Community Education Program is always searching for that next great instructor
Photos and Story by Sarah Rose Evans
Do you have what it takes to teach a non-credit course at Portland Community College? If so, the college’s Community Education Program may have a spot for you.
The program offers hundreds of non-credit classes each term and enrolls more than 25,000 students annually. Classes range from languages like Irish Gaelic to wine pairing to one-on-one fitness training. Miriam Budner, a program coordinator for Community Education, said a great instructor cultivates a community in their classes.
“We are seeking instructors with a real interest in connecting with students and connecting students to each other,” Budner said. “In many of our classes, we’re interested in building community, community expertise or community explorations. The instructor is not just an expert and a font of knowledge, but also a facilitator.”
Brian Ó hAirt fits the prototype that Budner looks for. He has taught Irish Gaelic at PCC for three years and enjoys working with students to find ways to make language learning more accessible.
Ó hAirt also wants to place language in the context of history, as well as make his classes as fun and interactive as possible.
“What I go for in general is getting people to laugh,” Ó hAirt said. “They also wan some sort of connection, so getting them to laugh and loosen up a little bit is important, especially over this past year.
Teaching for Community Ed
When looking for an instructor, PCC seeks someone who is curious and steeped in their subject matter. Plus, they have a great passion for their class topics, love teaching, and want to share that with the community.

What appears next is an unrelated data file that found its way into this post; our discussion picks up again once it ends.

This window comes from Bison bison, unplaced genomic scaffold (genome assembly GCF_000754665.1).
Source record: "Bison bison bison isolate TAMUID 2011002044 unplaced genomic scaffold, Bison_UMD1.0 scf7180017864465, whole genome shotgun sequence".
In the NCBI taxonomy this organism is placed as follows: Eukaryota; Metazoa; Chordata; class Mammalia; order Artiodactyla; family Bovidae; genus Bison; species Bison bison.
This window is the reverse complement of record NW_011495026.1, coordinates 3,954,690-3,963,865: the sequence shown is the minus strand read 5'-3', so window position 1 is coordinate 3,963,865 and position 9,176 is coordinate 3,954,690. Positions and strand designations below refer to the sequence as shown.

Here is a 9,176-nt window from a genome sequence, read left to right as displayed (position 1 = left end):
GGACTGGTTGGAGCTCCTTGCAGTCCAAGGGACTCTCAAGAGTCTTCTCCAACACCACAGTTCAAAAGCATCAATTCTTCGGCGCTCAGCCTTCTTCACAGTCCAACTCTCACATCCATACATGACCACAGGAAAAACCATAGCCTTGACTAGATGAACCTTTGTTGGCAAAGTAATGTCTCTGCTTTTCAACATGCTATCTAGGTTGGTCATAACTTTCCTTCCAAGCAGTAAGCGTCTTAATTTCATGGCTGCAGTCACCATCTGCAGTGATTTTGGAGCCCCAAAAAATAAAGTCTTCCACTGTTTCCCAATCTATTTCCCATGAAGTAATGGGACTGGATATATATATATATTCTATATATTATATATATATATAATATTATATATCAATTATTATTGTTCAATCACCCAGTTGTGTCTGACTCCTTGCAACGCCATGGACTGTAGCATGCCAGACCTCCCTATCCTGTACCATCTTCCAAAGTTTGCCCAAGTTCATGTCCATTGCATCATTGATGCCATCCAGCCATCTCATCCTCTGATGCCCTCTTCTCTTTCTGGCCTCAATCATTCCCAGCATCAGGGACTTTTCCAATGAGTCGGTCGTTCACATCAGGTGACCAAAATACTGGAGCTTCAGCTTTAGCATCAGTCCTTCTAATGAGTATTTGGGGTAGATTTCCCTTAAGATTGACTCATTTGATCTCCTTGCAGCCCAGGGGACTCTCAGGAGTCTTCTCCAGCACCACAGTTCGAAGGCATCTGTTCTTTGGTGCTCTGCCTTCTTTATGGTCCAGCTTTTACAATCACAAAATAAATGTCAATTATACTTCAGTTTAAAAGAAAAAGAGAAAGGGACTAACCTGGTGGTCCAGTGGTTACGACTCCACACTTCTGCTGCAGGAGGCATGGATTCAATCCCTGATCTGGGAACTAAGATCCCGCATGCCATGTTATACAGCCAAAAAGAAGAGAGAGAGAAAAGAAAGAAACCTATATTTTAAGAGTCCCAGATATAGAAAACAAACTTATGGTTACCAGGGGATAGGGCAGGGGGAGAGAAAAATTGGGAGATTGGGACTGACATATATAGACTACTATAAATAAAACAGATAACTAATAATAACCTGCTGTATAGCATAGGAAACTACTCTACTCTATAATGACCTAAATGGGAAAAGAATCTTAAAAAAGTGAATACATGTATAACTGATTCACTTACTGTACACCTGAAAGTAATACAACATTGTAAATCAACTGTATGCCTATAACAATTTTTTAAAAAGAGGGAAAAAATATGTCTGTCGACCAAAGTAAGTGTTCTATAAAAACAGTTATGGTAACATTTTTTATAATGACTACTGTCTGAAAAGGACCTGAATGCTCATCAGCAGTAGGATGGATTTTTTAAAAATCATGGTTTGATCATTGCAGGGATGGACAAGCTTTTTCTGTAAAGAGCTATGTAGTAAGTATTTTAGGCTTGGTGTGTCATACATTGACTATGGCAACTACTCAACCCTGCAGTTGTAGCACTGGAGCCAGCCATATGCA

“I’m a product of community college,” he continued. “Working at PCC is an opportunity for me to continue this important journey of supporting education regardless of socioeconomic status. It’s to foster community. A lot of these people will become my friends and, to me, that’s important. It breaks down that whole hierarchy of education. I’m doing my bit to really support our community and learn within our community.”
Ó hAirt takes his students through an educational journey that can be heavy, too. He discusses when Irish immigrants came to the United States and how they were put at the lowest socioeconomic rung of the ladder. Then, to climb the ladder, some of them waged violence against other marginalized groups.
Eleni Woldeyes, who teaches Ethiopian cooking classes, loves connecting with her students, as well. In addition to her PCC courses on making Injera and other Ethiopian dishes, Woldeyes sells sauces in retail stores like New Seasons Market and Market of Choice, as well as at farmers markets.
“The best part of teaching is that connection to people,” Woldeyes said. “Teaching about Ethiopian food makes me feel like I’m sharing my story and being authentic.”
One benefit of teaching via Zoom during the pandemic is that cooking classes are much more hands-on. Students will buy and prepare the ingredients themselves, participating in every step of the process. For harder-to-find spices, Woldeyes will mail them to her students in advance of the class.
“It’s fun to see your students in their own kitchens,” Woldeyes said.
Art instructor Leslie Barnum has had to adapt her courses for the pandemic, as well. She teaches six classes focusing on watercolor, ink and mixed media.
“I’ve learned to create and edit videos using my iPhone. I also use it for a painting demonstration during my classes,” Barnum said. “I’ve heard from my students that these classes were a real lifesaver. This year has been tough for a lot of people, and Community Ed has been their connection.”
Barnum shared that it is especially meaningful helping people who have never been able to explore their artistic talents. They are now open to try new things.
“I appreciate the connection with my students,” she said. “Many of my students are retired people who are finally able to try something that they’ve always wanted to try. There are so many people that always had an interest in art, but never tried it. Helping people explore is really great.”